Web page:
June 16, 1953

The 1953 East German Uprising

The 1953 East German Uprising is considered one of the precursors to the 1956 Revolution, with the critical difference that this attempt by the East Germans was stamped out by Soviet troops at the outset, meaning that it was limited to a general strike and smaller disturbances. Consequently, the uprising had no significant achievements in contrast to the Hungarian Revolution, which resulted in a democratic coalition government and also saw widespread armed resistance to the Soviet occupation.

What made the East German Uprising possible was the relaxation of political oppression in the countries occupied by Soviet forces as a result of Joseph Stalin’s death. From an ideological perspective, however, there are many similarities between the East German Uprising and the Hungarian Revolution. The East Germans also demanded free elections June 16, 1953, as well as a rise in living standards, which is all the more interesting since they had the highest standards of living throughout the Eastern Bloc. But if we consider that the workers saw a 10 percent reduction in their wages on that day, then this demand becomes much more understandable. The strike that began in East Berlin spread throughout East Germany by the second day, with more than 400,000 people participating. By this time there were also demands for German reunification and the release of political prisoners. The situation became more tense with each passing hour as the East German communist leadership no longer had control of the situation. The East German party leader was convinced that West German provocateurs were behind the discontent, which of course was not the case. The reasons for the uprising were simply that the people were dissatisfied with their living conditions and political repression.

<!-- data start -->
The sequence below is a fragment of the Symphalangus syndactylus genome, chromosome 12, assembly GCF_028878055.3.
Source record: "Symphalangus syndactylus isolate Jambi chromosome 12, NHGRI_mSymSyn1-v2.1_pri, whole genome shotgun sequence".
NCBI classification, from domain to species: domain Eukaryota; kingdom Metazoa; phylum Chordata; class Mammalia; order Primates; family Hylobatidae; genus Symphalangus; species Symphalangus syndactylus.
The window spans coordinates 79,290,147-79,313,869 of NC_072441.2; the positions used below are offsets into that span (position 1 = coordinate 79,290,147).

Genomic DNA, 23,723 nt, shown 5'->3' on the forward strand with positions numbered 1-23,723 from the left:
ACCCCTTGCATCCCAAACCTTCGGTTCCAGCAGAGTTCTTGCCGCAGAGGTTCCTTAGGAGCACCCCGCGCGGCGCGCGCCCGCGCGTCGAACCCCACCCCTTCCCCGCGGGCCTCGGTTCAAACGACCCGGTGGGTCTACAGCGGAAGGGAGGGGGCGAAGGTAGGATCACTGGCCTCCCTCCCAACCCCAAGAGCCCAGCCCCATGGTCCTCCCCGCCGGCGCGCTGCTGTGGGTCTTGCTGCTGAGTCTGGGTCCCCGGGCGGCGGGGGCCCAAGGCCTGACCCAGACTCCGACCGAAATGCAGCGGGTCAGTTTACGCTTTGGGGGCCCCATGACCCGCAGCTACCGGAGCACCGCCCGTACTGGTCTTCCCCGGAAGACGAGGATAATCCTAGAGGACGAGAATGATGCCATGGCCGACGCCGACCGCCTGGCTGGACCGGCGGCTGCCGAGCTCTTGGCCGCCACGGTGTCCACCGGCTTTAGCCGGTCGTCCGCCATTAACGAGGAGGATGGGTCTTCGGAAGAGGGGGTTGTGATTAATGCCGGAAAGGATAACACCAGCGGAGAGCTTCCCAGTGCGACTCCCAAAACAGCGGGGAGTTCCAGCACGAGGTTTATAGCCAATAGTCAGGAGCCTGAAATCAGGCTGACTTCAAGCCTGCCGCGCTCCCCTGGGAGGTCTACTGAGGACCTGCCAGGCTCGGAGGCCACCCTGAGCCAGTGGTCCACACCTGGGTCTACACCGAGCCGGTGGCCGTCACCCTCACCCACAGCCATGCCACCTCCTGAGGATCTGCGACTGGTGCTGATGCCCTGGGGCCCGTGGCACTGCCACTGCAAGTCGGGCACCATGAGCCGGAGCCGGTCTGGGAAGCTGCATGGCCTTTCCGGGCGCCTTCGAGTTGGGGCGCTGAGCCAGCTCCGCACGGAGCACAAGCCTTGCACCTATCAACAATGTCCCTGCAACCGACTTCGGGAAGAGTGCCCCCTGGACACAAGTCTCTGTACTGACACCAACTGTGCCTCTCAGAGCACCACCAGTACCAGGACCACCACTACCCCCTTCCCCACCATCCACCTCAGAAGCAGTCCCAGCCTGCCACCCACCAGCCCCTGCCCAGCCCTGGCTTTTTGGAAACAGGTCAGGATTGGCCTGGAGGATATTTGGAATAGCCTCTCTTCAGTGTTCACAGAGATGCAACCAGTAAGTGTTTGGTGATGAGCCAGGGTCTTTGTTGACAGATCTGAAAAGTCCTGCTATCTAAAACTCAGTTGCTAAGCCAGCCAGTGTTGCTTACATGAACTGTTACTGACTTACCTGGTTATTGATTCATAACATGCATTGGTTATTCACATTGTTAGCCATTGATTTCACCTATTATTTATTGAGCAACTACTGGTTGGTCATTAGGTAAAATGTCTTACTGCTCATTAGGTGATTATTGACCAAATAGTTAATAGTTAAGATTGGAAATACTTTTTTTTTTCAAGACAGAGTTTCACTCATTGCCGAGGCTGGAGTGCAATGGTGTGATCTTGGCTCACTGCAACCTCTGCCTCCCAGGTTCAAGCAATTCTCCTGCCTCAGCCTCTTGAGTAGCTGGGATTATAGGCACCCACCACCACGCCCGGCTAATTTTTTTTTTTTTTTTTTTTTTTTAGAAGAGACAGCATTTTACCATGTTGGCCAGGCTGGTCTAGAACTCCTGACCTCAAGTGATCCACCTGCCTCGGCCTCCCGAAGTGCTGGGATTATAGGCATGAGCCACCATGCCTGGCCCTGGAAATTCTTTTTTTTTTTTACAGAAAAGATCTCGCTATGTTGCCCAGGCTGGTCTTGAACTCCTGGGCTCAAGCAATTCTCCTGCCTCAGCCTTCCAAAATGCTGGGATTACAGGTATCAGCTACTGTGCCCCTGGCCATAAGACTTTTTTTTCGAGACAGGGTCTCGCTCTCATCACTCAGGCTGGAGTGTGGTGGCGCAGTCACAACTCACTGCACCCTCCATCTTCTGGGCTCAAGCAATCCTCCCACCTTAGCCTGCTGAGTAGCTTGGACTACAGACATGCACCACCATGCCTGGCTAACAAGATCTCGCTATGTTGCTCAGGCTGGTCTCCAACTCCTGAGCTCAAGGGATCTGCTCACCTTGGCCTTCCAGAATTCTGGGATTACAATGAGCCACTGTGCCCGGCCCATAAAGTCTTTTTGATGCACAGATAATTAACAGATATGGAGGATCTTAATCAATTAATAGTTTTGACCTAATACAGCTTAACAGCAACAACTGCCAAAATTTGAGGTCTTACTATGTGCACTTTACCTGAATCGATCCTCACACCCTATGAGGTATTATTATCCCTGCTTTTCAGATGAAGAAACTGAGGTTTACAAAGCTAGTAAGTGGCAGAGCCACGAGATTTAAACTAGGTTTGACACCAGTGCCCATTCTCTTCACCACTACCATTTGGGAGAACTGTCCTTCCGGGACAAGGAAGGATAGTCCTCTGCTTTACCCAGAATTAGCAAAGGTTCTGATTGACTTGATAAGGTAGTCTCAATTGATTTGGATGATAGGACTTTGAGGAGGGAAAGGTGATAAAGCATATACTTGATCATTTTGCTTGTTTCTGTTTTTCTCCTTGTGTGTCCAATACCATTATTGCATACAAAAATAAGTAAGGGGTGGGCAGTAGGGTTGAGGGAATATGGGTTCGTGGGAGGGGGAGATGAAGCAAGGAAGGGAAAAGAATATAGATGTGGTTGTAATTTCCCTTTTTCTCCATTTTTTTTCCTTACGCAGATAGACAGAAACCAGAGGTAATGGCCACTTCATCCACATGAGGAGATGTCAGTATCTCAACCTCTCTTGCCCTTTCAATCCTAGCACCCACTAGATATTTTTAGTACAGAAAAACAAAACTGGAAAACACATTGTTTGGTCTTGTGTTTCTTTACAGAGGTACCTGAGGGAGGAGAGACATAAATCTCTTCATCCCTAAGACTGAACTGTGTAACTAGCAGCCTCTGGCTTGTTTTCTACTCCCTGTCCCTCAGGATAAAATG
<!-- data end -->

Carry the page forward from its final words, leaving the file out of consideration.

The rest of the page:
Arrests began on June 17, 1956, while in central Berlin the police used clubs against the crowds who retaliated with rocks and sticks, as many people were injured in these clashes. During all of this a youth climbed the Brandenburg Gate, which at the time symbolized the separation of the two German states, and tore the red flag from it to cheers from the crowd. Plans to erect the German national flag in its place were stopped by the Soviet troops who fired upon anyone trying to climb the structure. The 500,000 strong Soviet Army in East Germany was called to quell the rebellion, firing upon protestors, occupying strategic junctions and declaring martial law. Numerous people were killed on this day, the result of which was that silence fell over East Germany the following day, a silence that was the result of death and terror.

Bence Csatári